By Petter I. Larsson

The current food-chain is fragile, which has been made clear during the covid-19 pandemic as well as the Suez Canal obstruction (in March 2021), which affected the global shipping of commodities. Changed conditions such as a pandemic or disturbance of global trade risk leading to shortages in food at a global scale. Parallel to the fragile food-chain is agriculture, today practiced on a large-scale with monocultural fields. This industrial agriculture has negatively affected biodiversity, at a global scale, but it has also resulted in fragile ecosystems to a degree where pests, erosion, and a shifting climate could lead to food shortages at a global scale as well.

Cultural activities and human actions have great impact upon our world, and there is a need to highlight and understand the human role of ecosystems for developing a resilient future. Since the industrialization, c. mid-18th to early 19th century, the relationship between humans and nature has drastically changed (as part of global capitalism) – which has set the foundation of the contemporary industrial food-chain. 

There is valuable knowledge to be gained by studying historical landscape utilization, especially regarding biodiversity and resistant agriculture. The knowledge of cultural activities in historic times and the value of this knowledge is often overlooked in discussions of ecology and food security. In this text I provide an overview of how heritage, biodiversity and food security can be connected.

Historically, transhumance (i.e., seasonal movement of livestock) has been used at many places around the globe as one common way of utilizing natural resources without overexploiting the earth. This text builds upon the Scandinavian version of transhumance, known as shieling-systems (Swe. Fäbod/Säter, Nor. Seter), but the core of the arguments can be applied to several similar situations around the globe. The shielings were a landscape organization model which let humans utilize several resources in parallel, while still protecting the landscape from overexploitation. It is generally agreed that small-scale, low-intense-, agriculture is the most resilient way of food production. For centuries food was produced in such a manner that natural values, such as biodiversity, was favored – compared to the contemporary production of food, which could be argued as implemented in a manner that is emaciating the landscape.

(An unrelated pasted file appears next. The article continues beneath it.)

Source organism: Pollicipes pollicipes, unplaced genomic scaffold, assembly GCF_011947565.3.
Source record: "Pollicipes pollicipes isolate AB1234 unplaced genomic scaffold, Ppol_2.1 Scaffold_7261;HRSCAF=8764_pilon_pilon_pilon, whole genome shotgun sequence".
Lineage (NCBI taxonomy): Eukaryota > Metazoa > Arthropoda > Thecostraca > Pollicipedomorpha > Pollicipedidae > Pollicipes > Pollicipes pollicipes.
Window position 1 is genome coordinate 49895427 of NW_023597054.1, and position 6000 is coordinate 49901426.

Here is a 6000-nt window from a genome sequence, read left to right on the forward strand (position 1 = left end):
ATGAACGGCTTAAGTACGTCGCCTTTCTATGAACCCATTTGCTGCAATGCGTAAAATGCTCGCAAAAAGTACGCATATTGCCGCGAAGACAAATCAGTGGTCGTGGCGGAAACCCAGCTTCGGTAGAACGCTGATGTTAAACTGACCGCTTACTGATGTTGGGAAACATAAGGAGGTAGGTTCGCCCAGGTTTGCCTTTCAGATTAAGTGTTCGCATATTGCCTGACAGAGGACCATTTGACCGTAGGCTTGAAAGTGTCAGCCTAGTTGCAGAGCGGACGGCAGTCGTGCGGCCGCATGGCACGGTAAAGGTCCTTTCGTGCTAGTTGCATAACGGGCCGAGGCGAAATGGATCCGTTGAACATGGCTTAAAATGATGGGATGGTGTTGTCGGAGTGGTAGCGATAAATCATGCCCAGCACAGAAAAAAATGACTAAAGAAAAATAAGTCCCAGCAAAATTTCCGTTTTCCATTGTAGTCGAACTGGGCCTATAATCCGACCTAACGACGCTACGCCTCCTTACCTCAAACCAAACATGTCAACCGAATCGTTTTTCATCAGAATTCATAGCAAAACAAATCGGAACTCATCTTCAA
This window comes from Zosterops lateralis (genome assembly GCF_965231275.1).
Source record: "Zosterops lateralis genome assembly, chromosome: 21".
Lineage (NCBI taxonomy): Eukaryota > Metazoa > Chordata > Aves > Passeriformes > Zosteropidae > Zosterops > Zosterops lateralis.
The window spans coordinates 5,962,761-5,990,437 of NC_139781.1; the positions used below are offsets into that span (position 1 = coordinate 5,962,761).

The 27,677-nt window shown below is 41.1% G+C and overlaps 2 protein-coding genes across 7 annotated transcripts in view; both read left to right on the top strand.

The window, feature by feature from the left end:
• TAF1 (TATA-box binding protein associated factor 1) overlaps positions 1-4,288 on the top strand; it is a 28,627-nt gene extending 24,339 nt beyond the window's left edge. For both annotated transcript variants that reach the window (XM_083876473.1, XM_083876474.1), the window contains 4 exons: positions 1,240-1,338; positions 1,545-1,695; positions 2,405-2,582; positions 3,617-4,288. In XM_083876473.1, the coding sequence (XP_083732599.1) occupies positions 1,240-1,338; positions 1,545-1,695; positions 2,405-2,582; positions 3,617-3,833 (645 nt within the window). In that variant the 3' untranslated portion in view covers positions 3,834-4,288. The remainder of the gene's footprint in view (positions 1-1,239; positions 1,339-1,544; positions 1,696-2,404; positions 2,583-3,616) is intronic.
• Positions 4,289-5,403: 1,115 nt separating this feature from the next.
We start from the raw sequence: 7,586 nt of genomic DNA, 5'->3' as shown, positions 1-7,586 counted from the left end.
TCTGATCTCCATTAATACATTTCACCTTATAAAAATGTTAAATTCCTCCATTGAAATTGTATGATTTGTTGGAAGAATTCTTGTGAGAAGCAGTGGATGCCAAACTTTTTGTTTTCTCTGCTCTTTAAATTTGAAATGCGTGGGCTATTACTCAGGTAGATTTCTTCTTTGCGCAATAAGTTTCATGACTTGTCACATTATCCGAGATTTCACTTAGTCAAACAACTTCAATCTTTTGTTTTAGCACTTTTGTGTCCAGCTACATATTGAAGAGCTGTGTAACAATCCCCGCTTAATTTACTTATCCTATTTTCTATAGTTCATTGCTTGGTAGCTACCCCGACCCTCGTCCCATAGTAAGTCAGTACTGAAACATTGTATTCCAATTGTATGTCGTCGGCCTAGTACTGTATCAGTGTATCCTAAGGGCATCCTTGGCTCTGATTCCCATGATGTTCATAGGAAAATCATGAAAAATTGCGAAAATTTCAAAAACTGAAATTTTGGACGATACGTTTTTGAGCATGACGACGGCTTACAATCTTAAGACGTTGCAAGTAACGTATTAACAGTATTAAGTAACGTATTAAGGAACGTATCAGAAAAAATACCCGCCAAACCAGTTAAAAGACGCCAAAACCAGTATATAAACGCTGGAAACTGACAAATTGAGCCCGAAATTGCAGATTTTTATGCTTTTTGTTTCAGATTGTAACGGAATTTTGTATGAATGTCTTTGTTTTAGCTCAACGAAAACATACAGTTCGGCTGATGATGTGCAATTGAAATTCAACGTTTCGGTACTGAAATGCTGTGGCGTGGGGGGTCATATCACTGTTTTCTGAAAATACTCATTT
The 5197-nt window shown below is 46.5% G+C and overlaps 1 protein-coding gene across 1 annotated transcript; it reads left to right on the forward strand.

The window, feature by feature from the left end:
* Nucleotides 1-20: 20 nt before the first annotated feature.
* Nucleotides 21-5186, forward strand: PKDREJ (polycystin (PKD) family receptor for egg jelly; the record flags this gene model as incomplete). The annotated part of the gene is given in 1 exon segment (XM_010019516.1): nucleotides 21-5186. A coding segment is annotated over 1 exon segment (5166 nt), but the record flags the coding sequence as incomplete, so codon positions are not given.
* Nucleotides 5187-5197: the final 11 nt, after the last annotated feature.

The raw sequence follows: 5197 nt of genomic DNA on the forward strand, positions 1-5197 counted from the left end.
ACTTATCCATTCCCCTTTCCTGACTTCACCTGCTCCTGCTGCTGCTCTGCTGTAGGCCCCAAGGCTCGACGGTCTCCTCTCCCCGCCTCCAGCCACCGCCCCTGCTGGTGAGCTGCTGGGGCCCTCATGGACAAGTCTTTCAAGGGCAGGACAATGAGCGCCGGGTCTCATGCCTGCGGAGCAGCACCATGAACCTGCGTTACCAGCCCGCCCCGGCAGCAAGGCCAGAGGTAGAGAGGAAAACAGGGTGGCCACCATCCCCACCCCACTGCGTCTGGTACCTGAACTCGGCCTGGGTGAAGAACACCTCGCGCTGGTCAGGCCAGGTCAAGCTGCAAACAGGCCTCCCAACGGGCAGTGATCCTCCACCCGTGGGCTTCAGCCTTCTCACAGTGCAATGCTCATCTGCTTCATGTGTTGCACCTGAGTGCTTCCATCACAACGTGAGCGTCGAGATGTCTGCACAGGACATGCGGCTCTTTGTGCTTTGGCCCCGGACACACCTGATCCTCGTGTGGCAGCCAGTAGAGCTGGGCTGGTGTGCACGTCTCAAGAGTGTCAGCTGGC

The roots of the Scandinavian shieling system trace back to the Iron Age. The shielings were used and maintained as commons, placed away from the village – often at higher altitudes. The shielings were used to take off pressure from the infields, which were used for cultivation of crops. Livestock grazed at the forest around the shielings, which altered the vegetational structure of the forest and resulted in biodiversity. Parallel to this, production of dairy products, iron, and winter-fodder were also present. These historical practices, compared to the contemporary (monocultural) agriculture (as well as forestry), were used to utilize multiple resources at the same time as they generated landscapes of high natural values. Grasslands, like the ones emerged at shielings, have considerably declined – almost to eradication. 

At the same time as landscape utilization has changed, the number of cultivated crops around the globe has drastically reduced. The crops used today have been developed to provide high yields, aimed to satisfy an external market. These crops, as already stated, are not very resistant towards pests and climatic shifts. Studies have, however, suggested that cultural crops (crops cultivated in historical times, with a wider gene set) have greater resilience towards climatic variations as well as pests. 

Many historical landscapes, especially those with agricultural connections, are threatened due to new ways of utilizing the landscape. The current way of utilizing natural resources has led to massive loss in biodiversity. In parallel to the problematic state of natural aspects within food production, the social aspects are also fragile: What happens if food cannot be transported around the globe? Armed conflicts have previously arisen around natural resources and trading networks. It is not far-fetched that this could happen in relation to food in a near future – considering all the risks within the current production state of food. Frankly, there is a need to provide new praxes for how landscapes are used and how the global production of food is organized. 

The risks of food production and biodiversity are global. The answers to manage these risks, I argue, is regional (or even local). Humans have the power to change the earth, both for the better and for the worse. Historical studies provide inspiration for how landscapes can be organized and utilized, and cultural crops could be beneficial for securing future food production on a local scale. To change the current production stage of food is, however, not a small task. Society cannot, and should not, de-evolve into a Medieval type of existence but the core of historical utilization (i.e., multifaceted) of natural resources should be included into shaping a new society. State intervention is needed, where local and diverse production is promoted. At the same time, the market, which when it comes to food is everyone, has the opportunity to influence the way food is produced by everyday decisions. If new praxes, inspired by historical land-use organization are put forward, heritage, biodiversity, and food security (by increased local production) could all be favored at the same time.

By Petter I. Larsson

Illustration: Gabriella Borg Bruchfeld

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